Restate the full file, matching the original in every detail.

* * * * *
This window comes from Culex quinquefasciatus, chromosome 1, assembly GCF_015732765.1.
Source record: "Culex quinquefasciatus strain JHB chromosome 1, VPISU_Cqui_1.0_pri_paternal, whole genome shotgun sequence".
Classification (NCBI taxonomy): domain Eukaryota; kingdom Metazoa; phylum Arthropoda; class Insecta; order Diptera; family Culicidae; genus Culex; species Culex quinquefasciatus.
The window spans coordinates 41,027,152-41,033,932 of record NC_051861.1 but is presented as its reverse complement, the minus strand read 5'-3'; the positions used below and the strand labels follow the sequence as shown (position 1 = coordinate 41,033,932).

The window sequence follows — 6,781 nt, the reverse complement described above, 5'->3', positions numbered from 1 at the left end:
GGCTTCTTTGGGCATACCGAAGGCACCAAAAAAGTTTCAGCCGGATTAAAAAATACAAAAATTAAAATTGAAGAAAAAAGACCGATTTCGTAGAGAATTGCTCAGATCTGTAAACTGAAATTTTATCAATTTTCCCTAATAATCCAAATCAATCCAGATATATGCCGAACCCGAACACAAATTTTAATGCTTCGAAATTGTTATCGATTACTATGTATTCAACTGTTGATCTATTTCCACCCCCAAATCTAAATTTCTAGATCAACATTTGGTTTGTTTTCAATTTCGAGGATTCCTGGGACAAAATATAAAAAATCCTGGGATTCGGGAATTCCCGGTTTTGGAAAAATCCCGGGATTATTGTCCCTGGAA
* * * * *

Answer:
This window comes from Culex quinquefasciatus, chromosome 1, assembly GCF_015732765.1.
Source record: "Culex quinquefasciatus strain JHB chromosome 1, VPISU_Cqui_1.0_pri_paternal, whole genome shotgun sequence".
Classification (NCBI taxonomy): domain Eukaryota; kingdom Metazoa; phylum Arthropoda; class Insecta; order Diptera; family Culicidae; genus Culex; species Culex quinquefasciatus.
The window spans coordinates 41,027,152-41,033,932 of record NC_051861.1 but is presented as its reverse complement, the minus strand read 5'-3'; the positions used below and the strand labels follow the sequence as shown (position 1 = coordinate 41,033,932).

The window sequence follows — 6,781 nt, the reverse complement described above, 5'->3', positions numbered from 1 at the left end:
GGCTTCTTTGGGCATACCGAAGGCACCAAAAAAGTTTCAGCCGGATTAAAAAATACAAAAATTAAAATTGAAGAAAAAAGACCGATTTCGTAGAGAATTGCTCAGATCTGTAAACTGAAATTTTATCAATTTTCCCTAATAATCCAAATCAATCCAGATATATGCCGAACCCGAACACAAATTTTAATGCTTCGAAATTGTTATCGATTACTATGTATTCAACTGTTGATCTATTTCCACCCCCAAATCTAAATTTCTAGATCAACATTTGGTTTGTTTTCAATTTCGAGGATTCCTGGGACAAAATATAAAAAATCCTGGGATTCGGGAATTCCCGGTTTTGGAAAAATCCCGGGATTATTGTCCCTGGAA